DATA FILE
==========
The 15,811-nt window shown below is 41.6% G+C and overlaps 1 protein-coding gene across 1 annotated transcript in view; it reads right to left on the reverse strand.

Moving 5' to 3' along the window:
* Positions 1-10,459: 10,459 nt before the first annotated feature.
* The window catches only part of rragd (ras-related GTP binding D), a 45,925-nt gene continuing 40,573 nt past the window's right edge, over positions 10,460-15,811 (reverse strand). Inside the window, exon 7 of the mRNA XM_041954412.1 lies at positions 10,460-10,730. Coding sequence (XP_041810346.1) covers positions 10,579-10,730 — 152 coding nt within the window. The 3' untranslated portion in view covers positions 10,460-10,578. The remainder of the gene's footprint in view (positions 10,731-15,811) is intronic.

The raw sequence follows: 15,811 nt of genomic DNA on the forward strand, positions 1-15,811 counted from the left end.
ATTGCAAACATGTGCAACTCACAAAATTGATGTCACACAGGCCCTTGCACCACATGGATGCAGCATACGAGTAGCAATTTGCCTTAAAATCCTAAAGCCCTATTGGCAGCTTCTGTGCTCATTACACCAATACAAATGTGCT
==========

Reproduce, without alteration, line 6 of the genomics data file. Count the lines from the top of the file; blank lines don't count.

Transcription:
ATTGCAAACATGTGCAACTCACAAAATTGATGTCACACAGGCCCTTGCACCACATGGATGCAGCATACGAGTAGCAATTTGCCTTAAAATCCTAAAGCCCTATTGGCAGCTTCTGTGCTCATTACACCAATACAAATGTGCT